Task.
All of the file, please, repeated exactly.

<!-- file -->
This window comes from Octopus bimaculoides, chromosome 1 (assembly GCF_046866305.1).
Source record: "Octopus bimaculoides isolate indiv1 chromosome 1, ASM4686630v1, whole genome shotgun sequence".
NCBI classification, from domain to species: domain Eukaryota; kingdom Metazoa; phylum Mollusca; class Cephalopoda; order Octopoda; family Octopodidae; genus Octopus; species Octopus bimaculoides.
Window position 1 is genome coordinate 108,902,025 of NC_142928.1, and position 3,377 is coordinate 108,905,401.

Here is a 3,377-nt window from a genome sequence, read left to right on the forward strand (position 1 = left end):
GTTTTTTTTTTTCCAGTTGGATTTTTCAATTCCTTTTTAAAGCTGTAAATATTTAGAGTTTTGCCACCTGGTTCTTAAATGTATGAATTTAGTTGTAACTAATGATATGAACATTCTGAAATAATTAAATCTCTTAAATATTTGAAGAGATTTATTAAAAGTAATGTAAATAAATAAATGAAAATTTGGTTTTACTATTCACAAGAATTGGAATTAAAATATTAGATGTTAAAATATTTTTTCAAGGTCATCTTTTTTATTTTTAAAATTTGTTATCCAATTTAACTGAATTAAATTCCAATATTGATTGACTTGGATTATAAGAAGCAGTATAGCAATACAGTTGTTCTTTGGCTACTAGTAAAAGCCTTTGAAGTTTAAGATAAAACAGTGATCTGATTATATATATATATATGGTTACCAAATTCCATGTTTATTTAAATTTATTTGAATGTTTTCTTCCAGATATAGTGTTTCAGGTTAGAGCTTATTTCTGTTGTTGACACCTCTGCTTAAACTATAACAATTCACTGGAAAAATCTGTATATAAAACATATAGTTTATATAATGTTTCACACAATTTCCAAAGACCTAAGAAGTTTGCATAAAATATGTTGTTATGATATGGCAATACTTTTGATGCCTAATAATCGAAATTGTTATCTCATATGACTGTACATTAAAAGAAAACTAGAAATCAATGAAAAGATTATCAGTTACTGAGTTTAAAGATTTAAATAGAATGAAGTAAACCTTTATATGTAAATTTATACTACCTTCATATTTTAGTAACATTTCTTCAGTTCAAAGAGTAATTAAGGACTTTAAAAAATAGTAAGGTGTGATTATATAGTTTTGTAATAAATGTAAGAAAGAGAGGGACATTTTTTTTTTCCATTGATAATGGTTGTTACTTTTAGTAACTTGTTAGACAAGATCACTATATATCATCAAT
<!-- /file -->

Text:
This window comes from Octopus bimaculoides, chromosome 1 (assembly GCF_046866305.1).
Source record: "Octopus bimaculoides isolate indiv1 chromosome 1, ASM4686630v1, whole genome shotgun sequence".
NCBI classification, from domain to species: domain Eukaryota; kingdom Metazoa; phylum Mollusca; class Cephalopoda; order Octopoda; family Octopodidae; genus Octopus; species Octopus bimaculoides.
Window position 1 is genome coordinate 108,902,025 of NC_142928.1, and position 3,377 is coordinate 108,905,401.

Here is a 3,377-nt window from a genome sequence, read left to right on the forward strand (position 1 = left end):
GTTTTTTTTTTTCCAGTTGGATTTTTCAATTCCTTTTTAAAGCTGTAAATATTTAGAGTTTTGCCACCTGGTTCTTAAATGTATGAATTTAGTTGTAACTAATGATATGAACATTCTGAAATAATTAAATCTCTTAAATATTTGAAGAGATTTATTAAAAGTAATGTAAATAAATAAATGAAAATTTGGTTTTACTATTCACAAGAATTGGAATTAAAATATTAGATGTTAAAATATTTTTTCAAGGTCATCTTTTTTATTTTTAAAATTTGTTATCCAATTTAACTGAATTAAATTCCAATATTGATTGACTTGGATTATAAGAAGCAGTATAGCAATACAGTTGTTCTTTGGCTACTAGTAAAAGCCTTTGAAGTTTAAGATAAAACAGTGATCTGATTATATATATATATATGGTTACCAAATTCCATGTTTATTTAAATTTATTTGAATGTTTTCTTCCAGATATAGTGTTTCAGGTTAGAGCTTATTTCTGTTGTTGACACCTCTGCTTAAACTATAACAATTCACTGGAAAAATCTGTATATAAAACATATAGTTTATATAATGTTTCACACAATTTCCAAAGACCTAAGAAGTTTGCATAAAATATGTTGTTATGATATGGCAATACTTTTGATGCCTAATAATCGAAATTGTTATCTCATATGACTGTACATTAAAAGAAAACTAGAAATCAATGAAAAGATTATCAGTTACTGAGTTTAAAGATTTAAATAGAATGAAGTAAACCTTTATATGTAAATTTATACTACCTTCATATTTTAGTAACATTTCTTCAGTTCAAAGAGTAATTAAGGACTTTAAAAAATAGTAAGGTGTGATTATATAGTTTTGTAATAAATGTAAGAAAGAGAGGGACATTTTTTTTTTCCATTGATAATGGTTGTTACTTTTAGTAACTTGTTAGACAAGATCACTATATATCATCAAT